As a child I recall sitting in the car with my younger sister when awful, sine wave-like sound began to unspool and escalate behind us. Our grandmother quickly swerved our car off to the side. We all turned to see a large white van rocket past, lights flashing, the siren whipping us in its wake. “That’s one car you never want to catch a ride in, children,” my grandmother said, making the sign of the cross. “Now say a prayer for the unfortunate person inside.”
Given the ancient battlefield origins of the ambulance, where a mere mule ’n’ cart was dispatched post-fray to pick up the dead, dying and wounded, most people have probably felt the same way for over a thousand years.
The first documented case of a mobile medical dispensary harks back to the Islamic conquest of Persia in the mid-7th century, where a fabled 17-year-old virgin by the name of Amina bint Qais led a posse of battlefield surgeons into the field to tend to the fallen. With the exception of cage-like transport during the Middle Ages for diseased pariahs, hammock carts and various iterations on the horse-drawn wagon continued on for centuries.
In 1487, the ‘ambulancias’ of Spain’s armies, under the direction of their pragmatic monarch Queen Isabella, became famous. But it wasn’t until the Napoleonic Wars that soldiers were treated during battle – traditionally, the wounded were left to either bleed out or crawl back themselves, resulting in higher mortality. During the Battle of Spires in 1793, Napoleon’s personal physician, Dominque Jean Larrey, requested his general allow two ‘ambulance volantes’ or four-wheeled wagons into the warzone, and Napoleon, who up until then had held his medics back miles behind the front, saw the sense in it – if only because the shrieks of the dying were bad for morale.
The American Civil War saw more advances. Joseph Barnes and Jonathan Letterman, both Union military doctors, introduced a horse-drawn ambulance cart into every regiment of the North. However, due to the sheer level of carnage, it was phased out, replaced by a four-wheel design called the ‘Rucker’ – named after the decorated Major General Daniel Rucker. In fact, casualties were so bad, steamboats and trains eventually had to be commandeered as makeshift ambulances to transport soldiers from the front.
Civilian hospitals took longer to catch on. While London’s cholera epidemic of 1832 saw a specially outfitted transport carriage for the sick instituted, it wasn’t until 1869, at New York’s fledgling Bellevue Hospital, that a proper ambulance service was created. Developed by an ex-Union surgeon, Edward Dalton, a stable of horses was kept on-site, with innovative ‘drop-harnesses’ poised above their stalls for quicker bridling, while the carriages were stocked with the staple medical equipment of the age – bandages, tourniquets, splints, moprhine and brandy.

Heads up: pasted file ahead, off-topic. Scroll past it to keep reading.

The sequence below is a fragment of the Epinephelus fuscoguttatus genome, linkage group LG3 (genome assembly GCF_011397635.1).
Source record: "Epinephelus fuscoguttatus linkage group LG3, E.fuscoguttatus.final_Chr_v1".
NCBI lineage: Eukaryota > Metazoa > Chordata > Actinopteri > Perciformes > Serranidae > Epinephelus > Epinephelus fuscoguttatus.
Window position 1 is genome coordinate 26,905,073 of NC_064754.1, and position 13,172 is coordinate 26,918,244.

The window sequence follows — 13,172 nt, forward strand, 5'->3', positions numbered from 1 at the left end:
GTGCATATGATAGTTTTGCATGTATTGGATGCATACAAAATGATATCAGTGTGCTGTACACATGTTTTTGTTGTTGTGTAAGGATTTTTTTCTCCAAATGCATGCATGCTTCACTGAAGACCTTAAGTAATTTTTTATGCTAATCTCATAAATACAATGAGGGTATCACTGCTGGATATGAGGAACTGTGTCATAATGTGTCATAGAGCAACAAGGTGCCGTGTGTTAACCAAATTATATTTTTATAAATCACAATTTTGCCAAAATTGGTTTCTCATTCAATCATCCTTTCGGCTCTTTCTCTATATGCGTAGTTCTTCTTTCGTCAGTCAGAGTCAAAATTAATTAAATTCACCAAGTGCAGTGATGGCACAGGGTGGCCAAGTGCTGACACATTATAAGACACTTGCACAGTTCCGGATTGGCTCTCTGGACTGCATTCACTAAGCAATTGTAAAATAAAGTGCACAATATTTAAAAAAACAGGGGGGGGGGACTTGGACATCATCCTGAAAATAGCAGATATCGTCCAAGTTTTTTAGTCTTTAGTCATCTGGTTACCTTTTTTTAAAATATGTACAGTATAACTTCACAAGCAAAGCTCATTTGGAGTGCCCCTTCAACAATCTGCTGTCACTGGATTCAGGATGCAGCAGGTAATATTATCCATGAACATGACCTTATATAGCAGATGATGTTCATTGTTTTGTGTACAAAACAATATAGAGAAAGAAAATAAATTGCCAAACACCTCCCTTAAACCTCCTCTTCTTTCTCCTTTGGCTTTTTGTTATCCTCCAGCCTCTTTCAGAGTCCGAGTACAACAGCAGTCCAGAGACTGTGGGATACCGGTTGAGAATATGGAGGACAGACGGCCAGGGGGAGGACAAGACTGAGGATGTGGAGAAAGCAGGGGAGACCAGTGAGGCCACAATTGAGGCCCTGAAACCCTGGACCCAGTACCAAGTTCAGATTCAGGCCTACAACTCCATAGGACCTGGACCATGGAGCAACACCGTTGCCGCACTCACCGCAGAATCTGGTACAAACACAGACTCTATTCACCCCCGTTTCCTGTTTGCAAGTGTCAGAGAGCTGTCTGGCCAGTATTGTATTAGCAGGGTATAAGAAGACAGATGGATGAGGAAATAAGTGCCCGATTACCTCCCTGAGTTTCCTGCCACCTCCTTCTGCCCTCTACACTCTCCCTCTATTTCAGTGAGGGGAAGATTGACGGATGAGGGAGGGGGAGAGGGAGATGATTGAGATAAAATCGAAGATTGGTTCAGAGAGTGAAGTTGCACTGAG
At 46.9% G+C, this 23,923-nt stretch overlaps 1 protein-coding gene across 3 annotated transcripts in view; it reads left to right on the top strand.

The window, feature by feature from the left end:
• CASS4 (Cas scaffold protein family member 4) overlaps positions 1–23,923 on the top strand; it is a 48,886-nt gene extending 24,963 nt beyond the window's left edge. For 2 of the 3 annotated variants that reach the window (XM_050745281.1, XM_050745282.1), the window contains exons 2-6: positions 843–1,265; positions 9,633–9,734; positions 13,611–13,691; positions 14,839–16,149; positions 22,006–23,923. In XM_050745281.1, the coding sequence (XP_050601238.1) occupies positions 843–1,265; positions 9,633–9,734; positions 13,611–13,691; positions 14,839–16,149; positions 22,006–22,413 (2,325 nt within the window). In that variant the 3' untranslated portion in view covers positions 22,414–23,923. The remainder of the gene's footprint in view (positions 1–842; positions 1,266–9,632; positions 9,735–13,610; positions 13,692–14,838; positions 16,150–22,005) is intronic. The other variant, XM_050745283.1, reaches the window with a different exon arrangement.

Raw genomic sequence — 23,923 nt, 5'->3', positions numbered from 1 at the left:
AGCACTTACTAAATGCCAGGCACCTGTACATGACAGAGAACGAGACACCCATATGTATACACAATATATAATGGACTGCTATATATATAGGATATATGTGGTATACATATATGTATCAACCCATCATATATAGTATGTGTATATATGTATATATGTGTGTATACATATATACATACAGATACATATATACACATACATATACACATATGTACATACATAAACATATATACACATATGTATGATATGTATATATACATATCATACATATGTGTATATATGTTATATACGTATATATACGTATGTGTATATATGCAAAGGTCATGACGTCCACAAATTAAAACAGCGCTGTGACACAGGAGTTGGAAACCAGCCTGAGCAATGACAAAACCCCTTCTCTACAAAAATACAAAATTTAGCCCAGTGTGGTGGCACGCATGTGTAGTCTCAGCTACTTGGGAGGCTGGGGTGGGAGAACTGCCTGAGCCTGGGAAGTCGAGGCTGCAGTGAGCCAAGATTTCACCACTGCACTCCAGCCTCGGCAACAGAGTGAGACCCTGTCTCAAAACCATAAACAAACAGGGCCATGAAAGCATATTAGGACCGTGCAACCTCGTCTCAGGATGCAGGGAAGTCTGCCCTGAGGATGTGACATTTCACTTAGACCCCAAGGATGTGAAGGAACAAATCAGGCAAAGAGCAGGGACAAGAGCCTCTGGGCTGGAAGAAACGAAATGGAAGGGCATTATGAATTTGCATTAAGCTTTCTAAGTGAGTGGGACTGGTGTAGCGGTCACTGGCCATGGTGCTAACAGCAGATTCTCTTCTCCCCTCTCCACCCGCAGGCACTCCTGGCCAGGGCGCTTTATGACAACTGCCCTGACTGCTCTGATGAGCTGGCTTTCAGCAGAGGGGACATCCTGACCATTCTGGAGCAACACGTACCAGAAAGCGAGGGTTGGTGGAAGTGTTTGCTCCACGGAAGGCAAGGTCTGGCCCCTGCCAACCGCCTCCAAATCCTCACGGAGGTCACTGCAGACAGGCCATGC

In 1887, the St John Ambulance Brigade was established in London and exists to this day. A motorised ambulance didn’t appear until 1899, donoted to a Chicago hospital by 500 wealthy businessmen – and the two-horsepower model was quickly adopted elsewhere. In 1909, the first mass-produced ambulance appeared in the US called the Model 774.
As always, the real innovation continued at war. During WWI, Canada’s bullet-proof Palliser, England’s hardy Straker-Squire l and the classic Model T field ambulances of the Red Cross quickly phased out horse-drawn carts. Later, America’s Dodge WC-54 was standard at all battles by WWII, and aerially, the H-13 Sioux medi-chopper (remember M*A*S*H?) saved over 18,000 soldiers during the Korean War. Since then, on the modern warfront, medical help and aerial transport has never been speedier.
Nowadays, ambulances are more like custom-built mobile hospitals – and rather than a team of grubby saw-bones more motivated with relieving you of your spoils of war than saving your life, they are staffed by trained paramedics. Ergonomically designed, retro-reflectively lit, stocked with fold-out stretchers, plasma stocks, defibrillators, oxygen tanks, and a wide range of pharmaceuticals and pain-relief medicine, as far as bumming a lift to the hospital goes, you could do a lot worse.